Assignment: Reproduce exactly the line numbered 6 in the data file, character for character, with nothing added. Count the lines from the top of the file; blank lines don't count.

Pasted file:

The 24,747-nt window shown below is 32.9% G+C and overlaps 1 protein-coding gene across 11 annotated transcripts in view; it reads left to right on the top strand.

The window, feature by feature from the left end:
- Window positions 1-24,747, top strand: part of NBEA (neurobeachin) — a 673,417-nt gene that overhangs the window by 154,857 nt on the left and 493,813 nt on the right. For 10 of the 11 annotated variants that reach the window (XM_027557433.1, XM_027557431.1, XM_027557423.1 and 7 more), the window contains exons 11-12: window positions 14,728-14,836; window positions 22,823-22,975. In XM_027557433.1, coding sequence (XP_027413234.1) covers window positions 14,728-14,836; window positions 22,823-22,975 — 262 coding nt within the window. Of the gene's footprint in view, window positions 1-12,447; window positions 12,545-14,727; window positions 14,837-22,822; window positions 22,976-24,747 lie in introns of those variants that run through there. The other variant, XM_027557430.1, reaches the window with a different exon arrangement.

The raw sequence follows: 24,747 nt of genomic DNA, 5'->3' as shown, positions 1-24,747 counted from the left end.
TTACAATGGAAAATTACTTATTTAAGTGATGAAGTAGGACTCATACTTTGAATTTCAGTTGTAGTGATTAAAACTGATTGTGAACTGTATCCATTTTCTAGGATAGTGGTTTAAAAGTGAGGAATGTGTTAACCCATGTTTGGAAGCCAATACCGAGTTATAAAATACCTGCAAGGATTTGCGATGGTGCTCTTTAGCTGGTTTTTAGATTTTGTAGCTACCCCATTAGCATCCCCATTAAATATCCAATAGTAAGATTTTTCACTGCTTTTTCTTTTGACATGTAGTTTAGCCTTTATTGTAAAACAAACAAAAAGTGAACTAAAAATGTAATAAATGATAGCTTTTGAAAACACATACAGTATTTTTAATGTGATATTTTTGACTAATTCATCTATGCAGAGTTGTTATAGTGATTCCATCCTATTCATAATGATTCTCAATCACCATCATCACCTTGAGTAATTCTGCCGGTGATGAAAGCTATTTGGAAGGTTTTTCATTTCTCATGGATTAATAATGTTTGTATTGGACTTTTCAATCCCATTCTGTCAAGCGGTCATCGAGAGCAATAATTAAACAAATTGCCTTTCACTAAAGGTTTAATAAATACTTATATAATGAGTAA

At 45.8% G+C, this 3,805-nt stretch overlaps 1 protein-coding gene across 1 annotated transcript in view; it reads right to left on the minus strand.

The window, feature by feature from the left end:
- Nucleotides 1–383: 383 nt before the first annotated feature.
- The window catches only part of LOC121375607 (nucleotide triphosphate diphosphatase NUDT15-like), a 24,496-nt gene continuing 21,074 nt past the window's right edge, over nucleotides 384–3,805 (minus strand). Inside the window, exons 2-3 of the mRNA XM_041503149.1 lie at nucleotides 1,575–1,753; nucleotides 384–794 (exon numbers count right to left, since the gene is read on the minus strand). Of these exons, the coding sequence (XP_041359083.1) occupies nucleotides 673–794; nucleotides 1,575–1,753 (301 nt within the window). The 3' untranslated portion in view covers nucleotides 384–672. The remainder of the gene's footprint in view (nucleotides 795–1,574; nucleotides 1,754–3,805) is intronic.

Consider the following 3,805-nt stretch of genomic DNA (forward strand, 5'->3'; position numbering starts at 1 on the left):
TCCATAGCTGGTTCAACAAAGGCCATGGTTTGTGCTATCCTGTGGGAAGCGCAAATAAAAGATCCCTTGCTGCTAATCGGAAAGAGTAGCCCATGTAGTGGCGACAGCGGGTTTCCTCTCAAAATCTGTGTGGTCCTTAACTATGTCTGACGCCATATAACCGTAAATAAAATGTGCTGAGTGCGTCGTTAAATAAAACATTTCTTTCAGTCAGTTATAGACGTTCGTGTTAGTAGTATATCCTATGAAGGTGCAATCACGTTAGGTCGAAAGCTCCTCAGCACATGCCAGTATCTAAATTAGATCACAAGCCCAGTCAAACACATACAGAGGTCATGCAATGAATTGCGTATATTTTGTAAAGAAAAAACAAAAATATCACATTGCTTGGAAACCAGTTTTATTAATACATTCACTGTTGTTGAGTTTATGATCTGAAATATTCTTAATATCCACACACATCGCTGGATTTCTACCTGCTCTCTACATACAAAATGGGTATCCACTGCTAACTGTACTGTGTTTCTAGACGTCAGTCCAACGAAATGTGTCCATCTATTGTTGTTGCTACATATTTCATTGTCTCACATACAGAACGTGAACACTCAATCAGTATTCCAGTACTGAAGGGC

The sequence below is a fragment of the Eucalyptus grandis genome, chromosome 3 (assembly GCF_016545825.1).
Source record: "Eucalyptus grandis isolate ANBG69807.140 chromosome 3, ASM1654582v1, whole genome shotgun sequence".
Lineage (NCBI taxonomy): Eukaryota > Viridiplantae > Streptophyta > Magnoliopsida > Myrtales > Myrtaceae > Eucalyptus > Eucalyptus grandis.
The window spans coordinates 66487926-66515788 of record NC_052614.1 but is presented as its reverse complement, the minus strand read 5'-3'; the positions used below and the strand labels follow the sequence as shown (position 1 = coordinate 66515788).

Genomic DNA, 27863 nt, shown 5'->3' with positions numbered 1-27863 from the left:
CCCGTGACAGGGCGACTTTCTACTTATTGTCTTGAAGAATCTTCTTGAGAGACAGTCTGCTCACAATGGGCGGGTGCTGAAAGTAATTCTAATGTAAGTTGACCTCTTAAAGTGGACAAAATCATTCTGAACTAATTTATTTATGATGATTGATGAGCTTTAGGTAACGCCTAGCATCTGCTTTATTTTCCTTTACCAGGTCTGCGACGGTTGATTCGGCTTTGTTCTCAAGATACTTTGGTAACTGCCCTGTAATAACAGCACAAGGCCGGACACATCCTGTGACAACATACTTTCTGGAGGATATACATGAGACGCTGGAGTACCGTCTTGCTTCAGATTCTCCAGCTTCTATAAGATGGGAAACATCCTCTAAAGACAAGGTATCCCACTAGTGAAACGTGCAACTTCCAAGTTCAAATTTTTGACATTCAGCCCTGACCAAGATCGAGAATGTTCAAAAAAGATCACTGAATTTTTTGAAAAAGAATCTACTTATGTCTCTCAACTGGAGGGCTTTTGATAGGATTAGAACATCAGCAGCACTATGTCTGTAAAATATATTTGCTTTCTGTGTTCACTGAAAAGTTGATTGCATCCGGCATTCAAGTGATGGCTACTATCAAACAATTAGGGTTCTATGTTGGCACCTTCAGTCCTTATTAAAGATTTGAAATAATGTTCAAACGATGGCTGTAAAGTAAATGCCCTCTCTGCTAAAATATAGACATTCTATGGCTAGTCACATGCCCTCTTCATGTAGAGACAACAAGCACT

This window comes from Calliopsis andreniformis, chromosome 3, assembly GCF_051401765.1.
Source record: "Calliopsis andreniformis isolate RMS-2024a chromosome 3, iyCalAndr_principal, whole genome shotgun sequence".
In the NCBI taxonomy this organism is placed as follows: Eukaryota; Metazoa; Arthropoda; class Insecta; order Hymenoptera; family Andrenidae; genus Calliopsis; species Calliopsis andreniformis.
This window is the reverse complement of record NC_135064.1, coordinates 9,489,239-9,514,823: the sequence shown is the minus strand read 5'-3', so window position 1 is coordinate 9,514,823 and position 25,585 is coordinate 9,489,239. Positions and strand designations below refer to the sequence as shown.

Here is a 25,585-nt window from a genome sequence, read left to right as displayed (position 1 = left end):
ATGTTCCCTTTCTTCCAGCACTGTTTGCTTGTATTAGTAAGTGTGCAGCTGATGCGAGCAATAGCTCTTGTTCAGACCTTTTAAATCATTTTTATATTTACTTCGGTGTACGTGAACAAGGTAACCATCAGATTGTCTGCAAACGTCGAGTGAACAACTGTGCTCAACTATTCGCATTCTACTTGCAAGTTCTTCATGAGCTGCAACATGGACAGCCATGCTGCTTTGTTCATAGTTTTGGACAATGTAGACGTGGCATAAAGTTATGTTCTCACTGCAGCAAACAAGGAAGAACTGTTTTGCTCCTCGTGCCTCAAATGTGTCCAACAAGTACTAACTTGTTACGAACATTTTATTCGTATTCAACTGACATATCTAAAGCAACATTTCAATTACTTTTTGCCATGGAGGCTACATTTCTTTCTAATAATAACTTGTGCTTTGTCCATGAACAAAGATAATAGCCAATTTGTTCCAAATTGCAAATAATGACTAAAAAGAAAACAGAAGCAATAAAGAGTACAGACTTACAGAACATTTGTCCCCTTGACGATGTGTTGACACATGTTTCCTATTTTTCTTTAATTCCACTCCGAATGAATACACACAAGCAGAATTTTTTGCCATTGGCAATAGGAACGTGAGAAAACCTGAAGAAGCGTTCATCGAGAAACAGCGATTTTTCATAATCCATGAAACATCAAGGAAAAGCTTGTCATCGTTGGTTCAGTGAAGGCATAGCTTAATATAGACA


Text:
At 45.8% G+C, this 3,805-nt stretch overlaps 1 protein-coding gene across 1 annotated transcript in view; it reads right to left on the minus strand.